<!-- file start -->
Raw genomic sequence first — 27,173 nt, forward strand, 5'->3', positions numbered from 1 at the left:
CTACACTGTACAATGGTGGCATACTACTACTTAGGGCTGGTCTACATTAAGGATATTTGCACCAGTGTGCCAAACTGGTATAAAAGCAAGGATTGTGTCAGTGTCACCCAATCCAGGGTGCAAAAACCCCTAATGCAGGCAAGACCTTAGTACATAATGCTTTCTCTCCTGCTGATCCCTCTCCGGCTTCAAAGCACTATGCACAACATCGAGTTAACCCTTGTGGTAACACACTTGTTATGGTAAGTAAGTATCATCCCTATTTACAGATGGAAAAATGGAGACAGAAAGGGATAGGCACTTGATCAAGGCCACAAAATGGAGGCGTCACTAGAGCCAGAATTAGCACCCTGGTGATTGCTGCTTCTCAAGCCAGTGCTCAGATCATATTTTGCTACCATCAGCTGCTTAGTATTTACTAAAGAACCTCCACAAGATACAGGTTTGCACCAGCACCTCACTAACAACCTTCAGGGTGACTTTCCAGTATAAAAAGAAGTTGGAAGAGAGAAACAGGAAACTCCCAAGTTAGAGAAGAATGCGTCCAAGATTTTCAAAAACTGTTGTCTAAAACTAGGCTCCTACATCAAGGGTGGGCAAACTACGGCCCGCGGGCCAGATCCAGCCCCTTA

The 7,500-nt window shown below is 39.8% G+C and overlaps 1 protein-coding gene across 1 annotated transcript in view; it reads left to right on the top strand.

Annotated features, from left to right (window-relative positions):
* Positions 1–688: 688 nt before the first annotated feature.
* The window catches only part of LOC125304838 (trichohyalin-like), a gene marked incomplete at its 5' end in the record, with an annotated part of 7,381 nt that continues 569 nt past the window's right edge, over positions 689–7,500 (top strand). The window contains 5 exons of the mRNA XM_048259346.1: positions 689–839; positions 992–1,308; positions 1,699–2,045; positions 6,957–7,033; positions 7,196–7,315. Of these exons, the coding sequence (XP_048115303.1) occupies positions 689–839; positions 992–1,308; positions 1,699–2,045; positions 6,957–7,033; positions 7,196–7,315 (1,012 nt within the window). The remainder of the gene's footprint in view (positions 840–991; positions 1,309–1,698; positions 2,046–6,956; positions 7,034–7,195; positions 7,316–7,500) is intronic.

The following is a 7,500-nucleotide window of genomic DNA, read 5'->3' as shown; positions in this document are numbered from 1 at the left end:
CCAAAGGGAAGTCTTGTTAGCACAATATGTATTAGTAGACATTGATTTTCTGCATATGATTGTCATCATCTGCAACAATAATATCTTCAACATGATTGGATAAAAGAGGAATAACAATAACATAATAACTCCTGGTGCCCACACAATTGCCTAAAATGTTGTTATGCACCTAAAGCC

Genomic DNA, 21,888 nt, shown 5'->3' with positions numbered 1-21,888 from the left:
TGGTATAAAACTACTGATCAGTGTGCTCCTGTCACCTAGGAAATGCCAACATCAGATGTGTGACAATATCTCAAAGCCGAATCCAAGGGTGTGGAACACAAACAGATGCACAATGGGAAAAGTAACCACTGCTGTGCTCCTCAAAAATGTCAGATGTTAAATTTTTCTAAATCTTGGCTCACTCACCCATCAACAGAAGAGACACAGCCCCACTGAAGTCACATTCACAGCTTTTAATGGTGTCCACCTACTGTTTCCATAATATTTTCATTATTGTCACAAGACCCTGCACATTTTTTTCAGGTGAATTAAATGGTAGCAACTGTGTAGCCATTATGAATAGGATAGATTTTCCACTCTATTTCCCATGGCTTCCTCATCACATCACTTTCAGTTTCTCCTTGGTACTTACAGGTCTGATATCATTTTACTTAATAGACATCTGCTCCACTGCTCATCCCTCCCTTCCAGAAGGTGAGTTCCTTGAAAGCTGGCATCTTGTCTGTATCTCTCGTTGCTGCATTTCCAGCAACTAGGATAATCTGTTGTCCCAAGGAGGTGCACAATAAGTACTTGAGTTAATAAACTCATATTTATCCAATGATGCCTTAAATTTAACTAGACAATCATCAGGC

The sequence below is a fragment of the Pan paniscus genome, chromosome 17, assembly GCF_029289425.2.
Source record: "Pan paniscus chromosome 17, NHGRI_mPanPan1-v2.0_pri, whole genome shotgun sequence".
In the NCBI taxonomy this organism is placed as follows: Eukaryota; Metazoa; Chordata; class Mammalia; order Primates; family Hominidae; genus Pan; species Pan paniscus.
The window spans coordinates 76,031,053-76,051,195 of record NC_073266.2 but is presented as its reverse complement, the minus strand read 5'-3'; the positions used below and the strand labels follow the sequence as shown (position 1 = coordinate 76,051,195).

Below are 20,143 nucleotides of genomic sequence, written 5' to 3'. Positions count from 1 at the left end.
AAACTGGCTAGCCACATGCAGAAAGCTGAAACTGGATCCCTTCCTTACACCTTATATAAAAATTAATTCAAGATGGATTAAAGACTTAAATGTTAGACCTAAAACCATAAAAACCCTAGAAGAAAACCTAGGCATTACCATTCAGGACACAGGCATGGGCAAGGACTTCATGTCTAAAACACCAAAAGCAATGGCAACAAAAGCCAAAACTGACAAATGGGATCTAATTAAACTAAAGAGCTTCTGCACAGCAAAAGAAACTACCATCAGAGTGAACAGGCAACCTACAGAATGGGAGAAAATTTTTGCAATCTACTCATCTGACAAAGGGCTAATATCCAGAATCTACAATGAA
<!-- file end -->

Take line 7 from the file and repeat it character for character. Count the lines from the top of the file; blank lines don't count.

The following is a 7,500-nucleotide window of genomic DNA, read 5'->3' as shown; positions in this document are numbered from 1 at the left end: